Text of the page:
The Gambler


Action / Crime / Drama

Rotten Tomatoes Critics - Certified Fresh 78%
Rotten Tomatoes Audience - Upright 77%
IMDb Rating 7.2 10 4374


Uploaded By: FREEMAN
March 09, 2021 at 07:32 PM



James Caan as Axel Freed
James Woods as Bank Officer
M. Emmet Walsh as Las Vegas Gambler
Paul Sorvino as Hips
720p.WEB 1080p.WEB
1018.87 MB
English 2.0
23.976 fps
1 hr 50 min
P/S 3 / 3
1.85 GB
English 2.0
23.976 fps
1 hr 50 min
P/S 1 / 9

Movie Reviews

Reviewed by joel cohen 9 / 10

Worth the Gamble

I saw this movie back in 1974/75 when it was released. I was already a Caan man. My comments are just random tidbits. Burt Young would go on to join Caan in 1975's The Killer Elite". Monkey (London Lee) was a stand-up comic who appeared numerous times on the Ed Sullivan show in the 60's. Lauren Hutton would trade Caan for Burt Reynolds in Gator. Caan earlier had beat out Burt for the role of Sonny Corleone. The line I remember most from this film is when Axel's mother is trying to get a bank loan to fund his gambling debt. There are some bureaucratic snafus and the bank officer isn't sure he has the proof to approve the loan to mom. Caan says "I came out of her womb and I know she's my mom. Now give her the god... money!".

Reviewed by davisk957 8 / 10

There are no happy endings in This world.

Those viewers who wished a happy ending (and that's what they're really saying when they find the movie's ending scene weak/disquieting/unfulfilling/whatever) don't really understand the nature of degenerate gambling.

And that's what this man is. Let's (as all gamblers do) put some %'s to it: arbitrarily I'll say 95% of habitual bettors play for the kick, the high, the thrill of the unknown outcome -- sports betting, casino betting, the turn of a card, they're all the same. Their motto of life might be, "If it moves, bet on it; if it doesn't, eat it." It isn't the win that's satisfying to them, or the money won -- because, you see, there's always the next game to get down on. Both a win or a loss is quickly forgotten, adjusted to, and forgotten. The next play is the only important one. Yet, to some extent or another, they keep it manageable, within the scope of their lives.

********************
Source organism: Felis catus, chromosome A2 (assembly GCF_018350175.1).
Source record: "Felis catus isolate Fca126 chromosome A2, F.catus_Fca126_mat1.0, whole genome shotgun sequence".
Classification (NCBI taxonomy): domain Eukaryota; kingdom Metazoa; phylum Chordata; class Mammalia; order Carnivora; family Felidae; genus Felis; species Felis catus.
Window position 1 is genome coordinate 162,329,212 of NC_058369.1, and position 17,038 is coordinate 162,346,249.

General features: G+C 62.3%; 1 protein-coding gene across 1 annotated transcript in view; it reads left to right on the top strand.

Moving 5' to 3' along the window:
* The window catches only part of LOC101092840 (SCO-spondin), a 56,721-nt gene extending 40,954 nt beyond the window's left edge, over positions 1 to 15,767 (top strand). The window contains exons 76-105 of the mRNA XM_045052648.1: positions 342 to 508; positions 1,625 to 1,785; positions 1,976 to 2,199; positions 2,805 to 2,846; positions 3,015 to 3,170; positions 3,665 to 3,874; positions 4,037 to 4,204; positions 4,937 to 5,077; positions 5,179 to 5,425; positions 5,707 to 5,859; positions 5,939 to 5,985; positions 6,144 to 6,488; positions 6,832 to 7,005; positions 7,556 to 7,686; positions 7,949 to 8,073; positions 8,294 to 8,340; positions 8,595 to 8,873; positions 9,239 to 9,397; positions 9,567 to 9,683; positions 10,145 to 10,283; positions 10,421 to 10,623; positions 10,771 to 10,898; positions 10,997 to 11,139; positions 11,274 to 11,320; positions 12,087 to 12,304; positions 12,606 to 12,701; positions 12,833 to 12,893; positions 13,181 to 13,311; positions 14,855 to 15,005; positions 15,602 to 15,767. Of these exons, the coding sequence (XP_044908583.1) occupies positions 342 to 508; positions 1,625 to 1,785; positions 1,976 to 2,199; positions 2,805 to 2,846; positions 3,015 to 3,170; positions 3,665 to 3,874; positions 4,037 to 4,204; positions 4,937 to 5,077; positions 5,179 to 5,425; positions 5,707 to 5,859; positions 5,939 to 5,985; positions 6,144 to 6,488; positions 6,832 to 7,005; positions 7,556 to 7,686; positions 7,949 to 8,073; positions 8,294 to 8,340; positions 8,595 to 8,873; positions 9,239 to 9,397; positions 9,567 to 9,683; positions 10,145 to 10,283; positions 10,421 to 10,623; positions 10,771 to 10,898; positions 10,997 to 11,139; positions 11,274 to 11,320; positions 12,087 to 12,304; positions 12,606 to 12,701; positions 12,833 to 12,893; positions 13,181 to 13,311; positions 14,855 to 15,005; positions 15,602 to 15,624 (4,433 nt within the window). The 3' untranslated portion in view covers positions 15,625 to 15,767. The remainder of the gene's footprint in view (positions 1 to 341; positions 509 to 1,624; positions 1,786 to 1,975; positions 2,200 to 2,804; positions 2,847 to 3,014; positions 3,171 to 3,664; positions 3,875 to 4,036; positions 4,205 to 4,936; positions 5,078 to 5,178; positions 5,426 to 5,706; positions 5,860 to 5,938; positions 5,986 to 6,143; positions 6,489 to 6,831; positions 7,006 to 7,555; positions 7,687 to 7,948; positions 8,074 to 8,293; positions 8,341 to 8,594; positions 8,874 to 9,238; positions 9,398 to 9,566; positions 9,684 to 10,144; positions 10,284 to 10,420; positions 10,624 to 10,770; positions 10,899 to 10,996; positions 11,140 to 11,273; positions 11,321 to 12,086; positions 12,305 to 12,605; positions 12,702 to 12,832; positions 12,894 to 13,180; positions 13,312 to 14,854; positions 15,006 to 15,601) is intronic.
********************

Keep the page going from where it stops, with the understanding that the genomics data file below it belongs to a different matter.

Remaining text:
Then there are the other 5% -- the really degenerate gamblers. Now to these guys (never heard of a female degenerate gambler, did you?) it's NOT the action they crave. It's the LOSS. Make sense? Of course not, because you're probably reading this as a rational human being, and self-destruction is hard to get inside of.

But that's what this story is all about -- one of the 5%'ers.

To an experienced sports bettor, the scenes like the indelibly memorable tub scene are all too powerfully true. How a win turns to a loss in the last second happens all too often. And how COULD those 3 college hoops games all go south, when they all had big leads at the half?? But examine two key turning points in the story: for dramatic impact, the writer imbues the protagonist with somewhat unlikely powers of recovery -- the Vegas comeback is the stuff of dreams, and the fix on the NYU game, keeping it under 7 points when all was lost with a minute to go -- those contrivances were needed to show the magnitude of this guy's disease. Had he been just a steady loser, he couldn't rise to the heights necessary to fall so far. Not once, but twice, he made a full recovery from the debts he owed. Yet he couldn't learn from it -- hell, he couldn't even take one night to sleep in peace.